More complex: the company owns or leases the car, and pay for everything. But then…. the driver is enjoying personal use of a company asset. So this counts as a taxable benefit (unless you have to leave it at work at all times after hours, or if it’s the type of vehicle you can’t really drive in your personal life). Without boring you with details – because they’re boring – there’s a 2-part calculation of how much tax you’ll pay, which mainly depends on the cost of the car and how much of your mileage is personal.

This number gets put on your T4 slip, and you pay tax on it. Example: If the company gives you a $30k car, and you drive about 20,000km a year of which 11,000 are personal, you’re paying as much tax as if the company had given you an extra $10k bonus.

There are also hybrid situations where the company pays the driver a flat rate allowance and the driver covers the expenses. Basically, the allowance gets taxed but the expenses can be deducted.

Sounds like a make-work project.

Well, yes. If you want to deduct actual costs, you have to keep receipts etc. At the very least you are in for recording your mileage under any scenario. And – if CRA audit you – then you need to be able to demonstrate that you have maintained a detailed log. They’re not very accommodating on this. See here for info from the CRA to get the point…


Quite. Here’s where we stand on this stuff. We’re trying to make life easier.

  • Find an app you like that will help you track your mileage. Our current favourite: MileIQ (Click here for details). Until we found this, I had to reconstruct mileage from the appointments in my calendar every quarter. The app is way easier and should keep CRA happy.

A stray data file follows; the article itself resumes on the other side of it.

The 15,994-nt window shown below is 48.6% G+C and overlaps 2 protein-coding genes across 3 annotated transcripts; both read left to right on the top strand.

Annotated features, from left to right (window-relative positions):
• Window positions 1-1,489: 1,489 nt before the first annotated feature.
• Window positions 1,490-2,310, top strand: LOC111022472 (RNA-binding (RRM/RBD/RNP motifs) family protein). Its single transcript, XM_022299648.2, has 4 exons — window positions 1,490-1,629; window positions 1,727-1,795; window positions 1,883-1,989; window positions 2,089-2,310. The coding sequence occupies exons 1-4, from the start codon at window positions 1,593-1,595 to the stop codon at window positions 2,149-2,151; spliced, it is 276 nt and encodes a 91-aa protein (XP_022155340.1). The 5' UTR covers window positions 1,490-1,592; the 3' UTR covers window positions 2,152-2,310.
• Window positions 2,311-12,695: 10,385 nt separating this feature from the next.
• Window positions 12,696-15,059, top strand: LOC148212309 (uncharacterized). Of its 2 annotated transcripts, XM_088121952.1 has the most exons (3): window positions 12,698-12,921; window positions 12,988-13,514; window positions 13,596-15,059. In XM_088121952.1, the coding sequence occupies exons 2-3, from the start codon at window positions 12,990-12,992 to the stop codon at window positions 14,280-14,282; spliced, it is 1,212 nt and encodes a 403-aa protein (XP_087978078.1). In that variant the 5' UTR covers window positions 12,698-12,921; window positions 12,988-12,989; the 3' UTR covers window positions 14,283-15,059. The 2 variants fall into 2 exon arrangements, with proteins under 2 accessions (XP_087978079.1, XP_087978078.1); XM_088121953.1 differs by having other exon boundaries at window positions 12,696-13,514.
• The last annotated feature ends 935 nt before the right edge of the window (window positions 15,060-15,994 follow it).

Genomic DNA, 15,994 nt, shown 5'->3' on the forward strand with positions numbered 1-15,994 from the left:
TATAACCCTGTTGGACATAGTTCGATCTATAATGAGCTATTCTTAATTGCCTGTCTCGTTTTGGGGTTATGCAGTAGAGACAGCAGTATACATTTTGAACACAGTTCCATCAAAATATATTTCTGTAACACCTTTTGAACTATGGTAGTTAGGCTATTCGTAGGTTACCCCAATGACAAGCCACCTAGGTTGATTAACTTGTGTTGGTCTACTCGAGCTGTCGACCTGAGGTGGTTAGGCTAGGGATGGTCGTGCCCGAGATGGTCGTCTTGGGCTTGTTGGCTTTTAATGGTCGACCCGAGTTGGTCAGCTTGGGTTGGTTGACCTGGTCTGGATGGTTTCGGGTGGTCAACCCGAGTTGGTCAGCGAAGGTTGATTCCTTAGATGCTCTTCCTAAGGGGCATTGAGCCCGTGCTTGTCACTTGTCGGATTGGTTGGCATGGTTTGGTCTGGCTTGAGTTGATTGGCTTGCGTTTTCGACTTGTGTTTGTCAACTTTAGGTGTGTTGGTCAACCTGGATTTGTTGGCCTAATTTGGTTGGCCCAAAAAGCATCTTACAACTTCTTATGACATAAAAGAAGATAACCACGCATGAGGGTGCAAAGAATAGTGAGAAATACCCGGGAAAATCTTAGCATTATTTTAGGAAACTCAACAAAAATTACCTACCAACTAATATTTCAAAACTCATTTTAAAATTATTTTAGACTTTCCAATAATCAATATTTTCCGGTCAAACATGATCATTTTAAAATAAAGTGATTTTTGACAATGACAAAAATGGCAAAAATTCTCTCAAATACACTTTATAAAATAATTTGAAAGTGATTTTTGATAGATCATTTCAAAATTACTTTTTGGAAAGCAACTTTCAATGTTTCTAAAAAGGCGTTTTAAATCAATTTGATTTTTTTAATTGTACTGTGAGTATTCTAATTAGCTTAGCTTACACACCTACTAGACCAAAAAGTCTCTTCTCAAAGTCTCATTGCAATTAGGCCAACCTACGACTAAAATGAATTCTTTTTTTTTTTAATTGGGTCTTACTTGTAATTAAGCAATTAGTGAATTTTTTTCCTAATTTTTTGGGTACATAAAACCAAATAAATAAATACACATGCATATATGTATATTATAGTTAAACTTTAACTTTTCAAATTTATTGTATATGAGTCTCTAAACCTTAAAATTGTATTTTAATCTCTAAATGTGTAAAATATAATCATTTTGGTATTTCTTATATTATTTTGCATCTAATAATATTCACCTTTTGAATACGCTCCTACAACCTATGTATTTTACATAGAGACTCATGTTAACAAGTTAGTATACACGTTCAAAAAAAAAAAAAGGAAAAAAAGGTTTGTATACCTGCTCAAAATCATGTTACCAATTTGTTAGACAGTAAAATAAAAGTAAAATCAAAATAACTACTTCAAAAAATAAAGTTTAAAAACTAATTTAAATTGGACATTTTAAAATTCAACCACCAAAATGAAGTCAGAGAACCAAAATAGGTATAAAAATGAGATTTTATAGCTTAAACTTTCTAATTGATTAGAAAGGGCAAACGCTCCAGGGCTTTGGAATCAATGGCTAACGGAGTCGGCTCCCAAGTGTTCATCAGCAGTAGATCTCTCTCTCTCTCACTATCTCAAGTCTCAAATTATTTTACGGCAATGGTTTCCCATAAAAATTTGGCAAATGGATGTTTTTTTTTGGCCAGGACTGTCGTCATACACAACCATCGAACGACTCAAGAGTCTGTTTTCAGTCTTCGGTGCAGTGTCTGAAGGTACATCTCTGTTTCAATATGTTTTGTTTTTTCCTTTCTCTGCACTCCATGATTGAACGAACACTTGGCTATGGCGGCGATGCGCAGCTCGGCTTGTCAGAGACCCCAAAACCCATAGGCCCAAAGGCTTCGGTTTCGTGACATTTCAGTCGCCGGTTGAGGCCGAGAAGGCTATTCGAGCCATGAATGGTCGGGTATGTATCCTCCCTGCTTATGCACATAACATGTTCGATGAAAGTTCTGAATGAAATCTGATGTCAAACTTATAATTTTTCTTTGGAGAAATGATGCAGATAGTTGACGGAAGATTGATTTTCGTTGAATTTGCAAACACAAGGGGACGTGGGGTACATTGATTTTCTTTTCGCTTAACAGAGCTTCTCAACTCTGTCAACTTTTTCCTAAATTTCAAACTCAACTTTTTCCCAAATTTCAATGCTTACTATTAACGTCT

• If you have to track costs, keep a dedicated envelope in your glovebox. Put all gas, etc. receipts in it, before you leave the gas station.
  • We’re not a fan of company cars. Many people like the prestige of saying they have one. But – once that $10k taxable benefit’s been taken into account – your taxes and take-home will end up being remarkably close to what they would have been if you the company paid you $10k more, you paid for your own car, and the company reimbursed you per km. Which is much MUCH MUCH simpler!
  • Try to use the method that’s described for your situation. CRA frown on proprietors simply trying to deduct $0.55 per km. Even if the number would be much the same under the same method…. it’s a nuisance to have to try to defend it.
  • Keep it simple. Some of our clients (you know who you are!) like to buy a car in the company then sell it to themselves after a couple of years, on the basis that the company’s paid for the years when the value drops most. Again, the tax savings end up being minimal – and you may also pay significant re-registration fees, sales taxes, accountant fees…

Finally, I’m often asked: “Should I buy or lease my car?” The answer is: “Yes.” Do what’s best based on your situation, and the taxes will sort themselves out much the same.
Thank you. I feel better for that.

~ Jules